WATCH — Wormholes, warp drive and why space travel is so, so hard

Mateus Soto
Story by Mateus Soto and CBC Kids News • 2019-07-26 14:44

Expert explains why even getting to Mars is a massive challenge

Have you ever dreamed about exploring a new planet?

When you think of space, you might picture shaking hands with alien life forms, travelling to far-off galaxies and building on new worlds.

It’s the meat of our favourite space flicks.

Although only science fiction, films like Star Wars and Star Trek have lit up our imaginations with what space travel could look like one day.

But 50 years have passed since the moon landing, and humans have yet to touch down anywhere else.

So is the dream of long-distance space travel even a thing? Will we ever get anywhere new?

Everything is really, really far

We all know space is huge.

Even the distance to our closest neighbouring star — Alpha Centauri A — is pretty mind-blowing.

STUNNING PHOTO OF MILKY WAY GALAXY WITH millions of stars lighting the night sky

Within the Milky Way Galaxy alone, there are roughly 250 billion stars. (Daniel Reinhardt /Getty Images)

“To get to Mars for example … it would take a full year of space travel,” says Ilana MacDonald, who has a PhD in astrophysics from the University of Toronto.

“If you wanted to get to even the closest star to us, it would take tens of thousands of years. Even if you were travelling the speed of light, it would still take about four years to get there.”

So what if we could travel the speed of light?

MacDonald says ideas to make this happen are still very theoretical.

One popular idea involves travelling through wormholes.

“Wormholes are basically tunnels in space time that let you get from one part of space to another in a much shorter time … [but] at this point, they’re just science fiction.”

Complex scientific drawing of a possible spaceship model that could pass through worm holes

There are many ideas for how spaceships could pass through wormholes, but as of now they are just hypothetical. (NASA)

OK — how about just the planets within our solar system?

MacDonald stressed that even travelling short distances in space is a huge task.

“Keeping people alive in space is really hard … you have to have enough water, food and air … [make sure] that everything is being recycled properly and that the toilets aren’t malfunctioning.”

But it’s not just about maintenance and keeping space lasagna in stock. The human body was not made for space, and MacDonald says there are many threats for an astronaut:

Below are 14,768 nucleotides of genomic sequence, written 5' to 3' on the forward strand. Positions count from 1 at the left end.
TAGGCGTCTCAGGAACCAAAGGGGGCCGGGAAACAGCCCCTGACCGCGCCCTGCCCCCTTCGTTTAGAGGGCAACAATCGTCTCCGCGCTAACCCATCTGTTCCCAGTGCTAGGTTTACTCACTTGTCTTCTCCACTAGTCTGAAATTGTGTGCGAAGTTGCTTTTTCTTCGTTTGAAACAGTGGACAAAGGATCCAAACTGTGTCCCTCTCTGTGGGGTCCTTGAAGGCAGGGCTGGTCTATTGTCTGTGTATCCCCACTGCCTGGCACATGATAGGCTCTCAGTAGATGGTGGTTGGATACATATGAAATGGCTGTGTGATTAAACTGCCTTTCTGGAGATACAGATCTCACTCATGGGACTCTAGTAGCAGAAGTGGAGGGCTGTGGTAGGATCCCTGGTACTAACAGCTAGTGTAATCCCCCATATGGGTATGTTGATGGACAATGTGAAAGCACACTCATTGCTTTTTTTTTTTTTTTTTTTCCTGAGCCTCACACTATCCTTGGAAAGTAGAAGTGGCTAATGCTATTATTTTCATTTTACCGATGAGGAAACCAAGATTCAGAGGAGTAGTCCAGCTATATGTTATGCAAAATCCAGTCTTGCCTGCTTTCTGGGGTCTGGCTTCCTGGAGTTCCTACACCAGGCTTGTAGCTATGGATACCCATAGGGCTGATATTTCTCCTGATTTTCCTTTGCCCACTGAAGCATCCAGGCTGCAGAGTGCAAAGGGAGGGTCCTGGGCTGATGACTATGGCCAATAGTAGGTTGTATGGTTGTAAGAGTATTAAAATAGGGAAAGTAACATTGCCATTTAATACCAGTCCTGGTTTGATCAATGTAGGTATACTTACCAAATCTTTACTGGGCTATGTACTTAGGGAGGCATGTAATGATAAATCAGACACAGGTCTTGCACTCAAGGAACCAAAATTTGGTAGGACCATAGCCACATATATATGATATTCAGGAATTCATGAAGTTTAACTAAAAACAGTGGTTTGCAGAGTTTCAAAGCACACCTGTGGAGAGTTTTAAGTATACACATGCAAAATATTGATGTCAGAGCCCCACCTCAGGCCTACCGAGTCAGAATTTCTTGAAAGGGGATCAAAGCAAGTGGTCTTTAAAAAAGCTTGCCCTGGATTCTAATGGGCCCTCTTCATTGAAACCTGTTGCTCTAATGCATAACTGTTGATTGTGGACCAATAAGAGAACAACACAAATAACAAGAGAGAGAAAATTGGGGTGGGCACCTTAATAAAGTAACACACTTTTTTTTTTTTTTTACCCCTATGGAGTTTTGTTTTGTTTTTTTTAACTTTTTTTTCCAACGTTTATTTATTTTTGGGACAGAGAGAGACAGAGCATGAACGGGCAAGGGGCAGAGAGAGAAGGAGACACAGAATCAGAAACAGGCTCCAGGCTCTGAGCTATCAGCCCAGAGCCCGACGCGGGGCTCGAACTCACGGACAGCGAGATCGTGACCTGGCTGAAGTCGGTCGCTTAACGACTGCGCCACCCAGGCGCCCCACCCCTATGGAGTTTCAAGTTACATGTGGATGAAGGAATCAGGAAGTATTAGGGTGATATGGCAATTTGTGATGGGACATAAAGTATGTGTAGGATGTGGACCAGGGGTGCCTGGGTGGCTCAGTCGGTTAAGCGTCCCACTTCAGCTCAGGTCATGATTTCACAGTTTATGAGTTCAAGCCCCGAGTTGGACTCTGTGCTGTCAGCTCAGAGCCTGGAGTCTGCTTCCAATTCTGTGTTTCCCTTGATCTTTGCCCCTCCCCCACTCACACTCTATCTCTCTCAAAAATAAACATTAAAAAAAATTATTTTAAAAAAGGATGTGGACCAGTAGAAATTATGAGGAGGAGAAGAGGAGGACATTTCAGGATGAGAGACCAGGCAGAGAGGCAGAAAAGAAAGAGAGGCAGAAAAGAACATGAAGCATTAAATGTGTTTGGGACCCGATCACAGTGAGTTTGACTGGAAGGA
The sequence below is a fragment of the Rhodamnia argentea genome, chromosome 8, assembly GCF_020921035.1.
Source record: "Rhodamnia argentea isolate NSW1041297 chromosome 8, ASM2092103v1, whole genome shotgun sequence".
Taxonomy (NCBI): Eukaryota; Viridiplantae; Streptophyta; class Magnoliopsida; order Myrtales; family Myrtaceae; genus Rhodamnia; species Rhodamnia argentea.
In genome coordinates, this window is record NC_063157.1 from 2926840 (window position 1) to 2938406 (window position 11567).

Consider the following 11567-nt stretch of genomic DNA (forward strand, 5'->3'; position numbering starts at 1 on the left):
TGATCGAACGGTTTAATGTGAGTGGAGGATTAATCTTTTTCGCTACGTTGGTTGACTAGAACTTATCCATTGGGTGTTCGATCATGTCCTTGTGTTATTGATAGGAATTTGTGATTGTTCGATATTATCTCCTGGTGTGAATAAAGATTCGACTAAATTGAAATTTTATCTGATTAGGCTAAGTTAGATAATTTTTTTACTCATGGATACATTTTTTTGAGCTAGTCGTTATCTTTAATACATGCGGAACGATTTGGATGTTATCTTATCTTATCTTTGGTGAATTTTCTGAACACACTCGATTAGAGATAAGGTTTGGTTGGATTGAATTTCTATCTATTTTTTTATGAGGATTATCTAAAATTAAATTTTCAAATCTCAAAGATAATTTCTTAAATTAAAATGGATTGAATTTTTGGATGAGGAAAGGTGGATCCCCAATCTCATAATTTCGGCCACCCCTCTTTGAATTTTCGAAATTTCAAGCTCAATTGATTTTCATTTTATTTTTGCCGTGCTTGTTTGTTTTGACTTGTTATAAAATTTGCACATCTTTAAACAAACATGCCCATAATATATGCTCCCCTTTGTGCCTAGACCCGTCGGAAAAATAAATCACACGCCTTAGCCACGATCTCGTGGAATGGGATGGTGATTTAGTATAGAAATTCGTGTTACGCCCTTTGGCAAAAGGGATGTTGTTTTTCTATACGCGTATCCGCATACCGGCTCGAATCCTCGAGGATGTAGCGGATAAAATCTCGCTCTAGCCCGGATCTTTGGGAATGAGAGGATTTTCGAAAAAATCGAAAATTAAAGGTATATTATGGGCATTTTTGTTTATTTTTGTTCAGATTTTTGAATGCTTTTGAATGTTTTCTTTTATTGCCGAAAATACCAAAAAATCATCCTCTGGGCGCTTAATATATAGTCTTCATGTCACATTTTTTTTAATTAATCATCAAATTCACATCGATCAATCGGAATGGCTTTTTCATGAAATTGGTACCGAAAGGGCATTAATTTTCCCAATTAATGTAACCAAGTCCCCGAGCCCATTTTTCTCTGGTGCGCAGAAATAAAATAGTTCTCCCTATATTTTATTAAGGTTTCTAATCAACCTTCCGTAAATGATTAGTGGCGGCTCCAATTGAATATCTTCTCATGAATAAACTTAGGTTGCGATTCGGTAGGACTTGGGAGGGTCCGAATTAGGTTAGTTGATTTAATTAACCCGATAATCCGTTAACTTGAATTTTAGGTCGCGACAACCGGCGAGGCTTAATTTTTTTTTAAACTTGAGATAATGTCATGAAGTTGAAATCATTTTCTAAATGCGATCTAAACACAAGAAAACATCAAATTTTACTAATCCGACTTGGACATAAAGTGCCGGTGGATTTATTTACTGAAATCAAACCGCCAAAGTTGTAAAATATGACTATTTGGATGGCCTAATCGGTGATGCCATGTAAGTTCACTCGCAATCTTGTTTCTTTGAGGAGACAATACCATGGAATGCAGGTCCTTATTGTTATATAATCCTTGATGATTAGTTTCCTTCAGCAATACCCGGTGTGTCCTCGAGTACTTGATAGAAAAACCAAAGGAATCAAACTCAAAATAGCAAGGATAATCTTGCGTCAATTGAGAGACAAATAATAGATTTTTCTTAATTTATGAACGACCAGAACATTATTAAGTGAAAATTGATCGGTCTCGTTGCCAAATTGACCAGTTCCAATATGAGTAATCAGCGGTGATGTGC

“Their bone density goes down, they have cardiovascular problems, they have muscles wasting away ... you can get cancer and many other health problems.”

An x-ray of David Saint Jacque posted to his instagram that displays the effects that low gravity had on his bones

When Canadian astronaut David Saint-Jacques returned from space earlier this year, he said he had a lot of recovery to do from six months spent in low gravity. You can read that story here.

If you’ve ever been on a long car trip, you know that spending so long in a cramped space with your family can get really old. For astronauts, it’s a lot worse.

“[Astronauts] can get really isolated in space as well. Imagine spending a year in a tiny spacecraft with five of your best friends .... that would be really hard on someone’s mental health,” said MacDonald.

So with all of these barriers, why bother?

MacDonald says that it’s always good to do hard things, despite how seemingly impossible they may be.

“It’s pretty hard and bleak in terms of getting people to other planets and stars, but I don’t think that’s a reason to stop trying.”

Check back next week for another edition of our space series where we talk about space tourism.

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About the Contributor

Mateus Soto
Mateus Soto
CBC Kids News Contributor
A self-proclaimed nerd, Mateus Soto, 13, loves all things mechanical. The Torontonian spends his free time coding, programming games, designing websites and making YouTube videos. He also plays piano. In 2018, Mateus won CBC-TV’s Canada’s Smartest Person Junior.

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